In a controversial move, Forestry giant TimberWest is proposing to build a wind farm in the hills around Sooke. The company, which owns 10 per cent of Vancouver Island’s surface area, believes renewable energy has a growing role to play.
The installation would generate 300 megawatts of electricity — enough to power 75,000 homes. That’s triple the output of the province’s first wind farm, at Dawson Creek in Peace River Country.
And the proposal comes at an opportune moment. B.C. Hydro is finalizing plans to meet future electricity demands. Over the next two decades, generating output must increase by 40 per cent to keep pace with population growth. That means adding 4,500 megawatts of new capacity.
In the past, there were nagging doubts about the economics of wind farms. Utilities such as B.C. Hydro are obliged to maintain a constant flow of electricity, 24 hours a day, 365 days a year. Generating systems that depend on weather cannot promise that.
Until recently, the rule of thumb was that wind farms needed five times the capacity of a conventional power plant to guarantee the same level of output.
However, improvements in technology have reduced those concerns. The practical value of the Sooke project, therefore, is something we can leave to the engineers at B.C. Hydro. If they think it meets their needs, presumably it will.
There is a more important, and more difficult, matter to consider, however. The turbines at Sooke will be huge. They may stand 50 to 100 metres high, with rotors 40 to 90 metres in diameter.
Between 100 and 150 of these machines will be installed, likely on ridge tops where the wind is strongest.
That would be a serious imposition on some of the loveliest scenery in our province. This is an issue society hasn’t come to grips with yet.
During the early years of the industrial revolution, smoke-belching factories, opencast mines and refuse heaps were scattered across the landscape with scarcely a thought for the consequences. More than a century later, we’re still cleaning these up, one eyesore at a time.
But at least we learned a lesson. We now understand toxic waste and how to control it. There are broad protective measures, such as environmental regulations and zoning schemes, to limit the contaminating effects of heavy industry.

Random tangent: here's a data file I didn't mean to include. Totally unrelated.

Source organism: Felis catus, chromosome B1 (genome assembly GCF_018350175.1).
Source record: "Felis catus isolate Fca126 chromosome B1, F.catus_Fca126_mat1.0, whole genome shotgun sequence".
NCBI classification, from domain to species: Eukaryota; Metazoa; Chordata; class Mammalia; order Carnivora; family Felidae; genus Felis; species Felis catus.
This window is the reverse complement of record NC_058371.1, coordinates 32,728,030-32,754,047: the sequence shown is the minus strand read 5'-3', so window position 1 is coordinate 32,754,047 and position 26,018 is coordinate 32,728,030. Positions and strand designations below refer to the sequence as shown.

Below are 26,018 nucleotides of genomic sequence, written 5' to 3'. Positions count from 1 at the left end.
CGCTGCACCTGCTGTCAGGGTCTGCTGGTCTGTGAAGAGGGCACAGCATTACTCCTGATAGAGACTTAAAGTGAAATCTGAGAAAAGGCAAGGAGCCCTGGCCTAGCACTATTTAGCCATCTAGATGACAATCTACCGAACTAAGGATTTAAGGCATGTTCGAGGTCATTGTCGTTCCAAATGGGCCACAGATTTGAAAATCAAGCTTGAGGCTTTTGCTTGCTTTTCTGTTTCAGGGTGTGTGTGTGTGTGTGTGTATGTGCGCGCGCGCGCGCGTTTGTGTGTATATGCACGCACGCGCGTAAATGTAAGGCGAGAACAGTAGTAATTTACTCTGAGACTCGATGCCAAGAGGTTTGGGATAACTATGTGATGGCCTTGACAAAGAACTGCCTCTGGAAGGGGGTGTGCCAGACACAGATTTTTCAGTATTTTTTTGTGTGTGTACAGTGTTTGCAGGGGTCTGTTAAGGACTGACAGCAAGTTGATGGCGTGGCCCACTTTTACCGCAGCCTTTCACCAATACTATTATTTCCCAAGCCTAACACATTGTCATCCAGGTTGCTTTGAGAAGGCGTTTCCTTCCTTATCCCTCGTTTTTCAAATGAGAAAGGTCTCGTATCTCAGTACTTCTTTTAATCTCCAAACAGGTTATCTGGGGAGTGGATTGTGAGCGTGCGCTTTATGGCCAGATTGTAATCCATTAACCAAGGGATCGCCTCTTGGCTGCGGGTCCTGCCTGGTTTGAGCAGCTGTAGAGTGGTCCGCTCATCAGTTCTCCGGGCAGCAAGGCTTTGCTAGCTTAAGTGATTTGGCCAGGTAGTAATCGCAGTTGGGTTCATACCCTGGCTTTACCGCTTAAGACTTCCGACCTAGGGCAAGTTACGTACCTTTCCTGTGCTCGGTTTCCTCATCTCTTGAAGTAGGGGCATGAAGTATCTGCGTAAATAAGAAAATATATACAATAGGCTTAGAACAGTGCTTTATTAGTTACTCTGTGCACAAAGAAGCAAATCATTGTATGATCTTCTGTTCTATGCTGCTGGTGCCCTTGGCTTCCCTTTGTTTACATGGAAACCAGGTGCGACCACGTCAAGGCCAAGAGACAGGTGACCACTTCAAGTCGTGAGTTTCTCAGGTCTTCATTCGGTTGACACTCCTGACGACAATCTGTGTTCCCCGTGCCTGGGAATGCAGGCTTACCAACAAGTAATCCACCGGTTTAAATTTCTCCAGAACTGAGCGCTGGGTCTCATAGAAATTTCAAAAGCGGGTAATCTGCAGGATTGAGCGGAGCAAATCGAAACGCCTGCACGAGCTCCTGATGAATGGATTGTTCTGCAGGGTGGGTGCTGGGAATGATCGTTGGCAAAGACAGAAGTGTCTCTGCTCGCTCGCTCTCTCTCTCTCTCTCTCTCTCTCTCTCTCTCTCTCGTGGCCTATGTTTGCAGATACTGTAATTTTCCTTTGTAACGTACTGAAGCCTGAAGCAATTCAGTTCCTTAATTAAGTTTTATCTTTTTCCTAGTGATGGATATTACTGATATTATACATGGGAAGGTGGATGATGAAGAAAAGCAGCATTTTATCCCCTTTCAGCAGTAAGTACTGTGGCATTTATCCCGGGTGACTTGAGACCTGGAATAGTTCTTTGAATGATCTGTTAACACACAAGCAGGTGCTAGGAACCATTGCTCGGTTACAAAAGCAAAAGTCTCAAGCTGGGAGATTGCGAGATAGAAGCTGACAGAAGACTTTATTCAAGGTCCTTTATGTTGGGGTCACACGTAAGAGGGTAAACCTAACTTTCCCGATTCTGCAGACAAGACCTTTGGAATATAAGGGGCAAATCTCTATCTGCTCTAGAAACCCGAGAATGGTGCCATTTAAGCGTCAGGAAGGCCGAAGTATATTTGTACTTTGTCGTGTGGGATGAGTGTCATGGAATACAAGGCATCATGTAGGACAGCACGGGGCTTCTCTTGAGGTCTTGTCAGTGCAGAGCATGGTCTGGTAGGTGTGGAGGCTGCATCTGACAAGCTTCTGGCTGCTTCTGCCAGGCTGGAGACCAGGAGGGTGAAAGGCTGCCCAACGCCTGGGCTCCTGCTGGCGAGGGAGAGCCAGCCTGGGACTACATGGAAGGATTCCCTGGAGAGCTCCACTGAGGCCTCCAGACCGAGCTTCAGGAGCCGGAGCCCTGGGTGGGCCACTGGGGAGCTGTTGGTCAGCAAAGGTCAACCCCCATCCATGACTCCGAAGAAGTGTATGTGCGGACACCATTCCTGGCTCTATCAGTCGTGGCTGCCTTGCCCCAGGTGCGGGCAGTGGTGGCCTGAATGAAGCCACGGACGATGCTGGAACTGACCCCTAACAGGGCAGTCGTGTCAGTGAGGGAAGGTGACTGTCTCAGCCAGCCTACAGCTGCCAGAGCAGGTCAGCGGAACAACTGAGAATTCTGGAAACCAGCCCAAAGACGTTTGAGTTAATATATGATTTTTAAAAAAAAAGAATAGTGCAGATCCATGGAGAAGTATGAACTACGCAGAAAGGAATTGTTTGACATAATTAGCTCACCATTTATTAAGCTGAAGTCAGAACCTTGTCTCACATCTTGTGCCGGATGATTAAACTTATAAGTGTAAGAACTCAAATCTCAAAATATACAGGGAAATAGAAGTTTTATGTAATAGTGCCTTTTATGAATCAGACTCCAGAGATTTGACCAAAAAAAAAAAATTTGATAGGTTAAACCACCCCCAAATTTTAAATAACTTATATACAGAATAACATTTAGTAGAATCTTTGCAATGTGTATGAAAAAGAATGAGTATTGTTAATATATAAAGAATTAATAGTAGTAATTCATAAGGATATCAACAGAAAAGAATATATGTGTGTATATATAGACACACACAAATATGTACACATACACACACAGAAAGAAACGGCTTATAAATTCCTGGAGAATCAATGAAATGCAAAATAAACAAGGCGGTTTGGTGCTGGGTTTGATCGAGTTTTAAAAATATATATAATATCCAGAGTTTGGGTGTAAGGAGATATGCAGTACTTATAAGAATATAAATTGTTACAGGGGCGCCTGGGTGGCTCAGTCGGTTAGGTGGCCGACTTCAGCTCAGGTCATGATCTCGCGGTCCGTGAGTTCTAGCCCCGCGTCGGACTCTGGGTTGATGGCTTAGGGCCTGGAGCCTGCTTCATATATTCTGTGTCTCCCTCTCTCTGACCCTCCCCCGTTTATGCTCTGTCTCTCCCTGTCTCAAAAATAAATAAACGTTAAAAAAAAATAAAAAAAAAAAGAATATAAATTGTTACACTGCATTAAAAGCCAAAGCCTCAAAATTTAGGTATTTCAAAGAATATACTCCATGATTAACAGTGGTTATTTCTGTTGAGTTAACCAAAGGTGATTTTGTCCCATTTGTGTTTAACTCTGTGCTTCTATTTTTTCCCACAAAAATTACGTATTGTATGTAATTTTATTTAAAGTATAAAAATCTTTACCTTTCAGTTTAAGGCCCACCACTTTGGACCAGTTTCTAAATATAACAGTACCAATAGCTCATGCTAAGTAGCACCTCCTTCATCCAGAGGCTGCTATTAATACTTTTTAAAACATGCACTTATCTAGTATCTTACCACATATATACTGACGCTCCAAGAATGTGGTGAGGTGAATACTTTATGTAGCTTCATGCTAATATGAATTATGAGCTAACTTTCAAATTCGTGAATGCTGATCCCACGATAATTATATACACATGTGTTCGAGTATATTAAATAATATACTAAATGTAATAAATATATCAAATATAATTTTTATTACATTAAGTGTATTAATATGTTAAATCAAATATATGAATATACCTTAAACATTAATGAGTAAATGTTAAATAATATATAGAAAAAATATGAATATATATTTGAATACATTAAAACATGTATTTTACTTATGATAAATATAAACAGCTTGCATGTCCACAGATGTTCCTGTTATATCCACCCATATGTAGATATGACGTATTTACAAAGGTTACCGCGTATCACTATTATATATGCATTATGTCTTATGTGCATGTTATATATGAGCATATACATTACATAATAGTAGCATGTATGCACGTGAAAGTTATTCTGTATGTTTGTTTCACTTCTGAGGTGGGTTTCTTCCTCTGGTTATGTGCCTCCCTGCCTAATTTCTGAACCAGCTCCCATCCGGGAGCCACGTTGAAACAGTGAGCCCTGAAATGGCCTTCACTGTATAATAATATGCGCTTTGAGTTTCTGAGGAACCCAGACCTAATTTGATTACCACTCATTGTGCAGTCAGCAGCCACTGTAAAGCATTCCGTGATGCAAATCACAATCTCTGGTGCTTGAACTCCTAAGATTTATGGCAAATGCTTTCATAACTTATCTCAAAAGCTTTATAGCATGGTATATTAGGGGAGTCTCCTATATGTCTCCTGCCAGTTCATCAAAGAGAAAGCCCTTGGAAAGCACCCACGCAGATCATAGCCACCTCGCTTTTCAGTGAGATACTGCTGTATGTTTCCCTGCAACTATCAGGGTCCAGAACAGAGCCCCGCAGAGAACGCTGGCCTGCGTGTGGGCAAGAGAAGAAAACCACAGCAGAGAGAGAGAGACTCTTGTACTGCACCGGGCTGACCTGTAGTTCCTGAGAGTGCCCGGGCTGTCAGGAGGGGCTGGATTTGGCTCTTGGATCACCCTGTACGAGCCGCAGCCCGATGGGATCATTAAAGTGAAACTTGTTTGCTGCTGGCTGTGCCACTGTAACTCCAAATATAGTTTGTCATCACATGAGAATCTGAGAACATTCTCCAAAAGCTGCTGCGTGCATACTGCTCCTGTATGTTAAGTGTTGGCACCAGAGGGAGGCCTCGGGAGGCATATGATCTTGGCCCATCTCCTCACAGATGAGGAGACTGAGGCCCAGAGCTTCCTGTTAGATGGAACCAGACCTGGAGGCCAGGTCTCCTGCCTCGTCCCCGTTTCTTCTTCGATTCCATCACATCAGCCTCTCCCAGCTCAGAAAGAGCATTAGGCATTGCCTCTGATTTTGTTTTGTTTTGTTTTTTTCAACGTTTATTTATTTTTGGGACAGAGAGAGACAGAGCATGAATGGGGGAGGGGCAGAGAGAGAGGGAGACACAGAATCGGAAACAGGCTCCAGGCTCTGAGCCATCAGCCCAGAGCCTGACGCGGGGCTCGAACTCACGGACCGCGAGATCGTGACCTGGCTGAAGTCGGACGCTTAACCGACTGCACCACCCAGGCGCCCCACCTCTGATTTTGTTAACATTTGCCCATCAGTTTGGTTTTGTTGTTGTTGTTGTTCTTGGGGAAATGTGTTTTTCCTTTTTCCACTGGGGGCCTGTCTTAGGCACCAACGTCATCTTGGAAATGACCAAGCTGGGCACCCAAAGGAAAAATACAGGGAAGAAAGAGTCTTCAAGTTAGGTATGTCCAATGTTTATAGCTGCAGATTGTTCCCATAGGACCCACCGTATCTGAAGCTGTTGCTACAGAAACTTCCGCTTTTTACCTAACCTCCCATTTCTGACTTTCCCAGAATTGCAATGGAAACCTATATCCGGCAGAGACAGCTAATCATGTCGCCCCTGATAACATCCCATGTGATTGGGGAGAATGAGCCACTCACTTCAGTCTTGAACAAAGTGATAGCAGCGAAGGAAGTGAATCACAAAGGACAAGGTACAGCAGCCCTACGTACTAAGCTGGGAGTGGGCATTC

Wind turbines pose an entirely different kind of challenge. They emit no noxious fumes. The pollution they produce is largely esthetic.
It’s true that noise can be an issue. And bird populations are somewhat at risk, especially large species such as eagles.
However, studies suggest these problems can be managed, if the turbines are properly sited.
But no one knows how to deal with the unsightly aspect of wind farms. Visual pollution can’t be measured in parts per million. There is no easy way to calculate ugliness.
The three wind farms operating in B.C. don’t raise this issue to the same extent because of their locations. A fourth, under construction at Cape Scott on the northwestern tip of Vancouver Island, is also far from any large population centre.
But Sooke and the coastline drive to Jordan River are a popular tourist attraction. The appeal of this area lies in its unspoiled and pristine nature. Erect wind turbines on ridge tops, and they will proclaim to the world “Man is here.”
Neither Ottawa nor the provincial government offers any guidance. Environmental regulations are silent on the visual effects of wind turbines.
That needs to change, and quickly. It will be too late to confront this issue once millions of dollars have been spent.
Wind farms might be an attractive option for B.C. Hydro. But where they are located is a matter of broad public interest.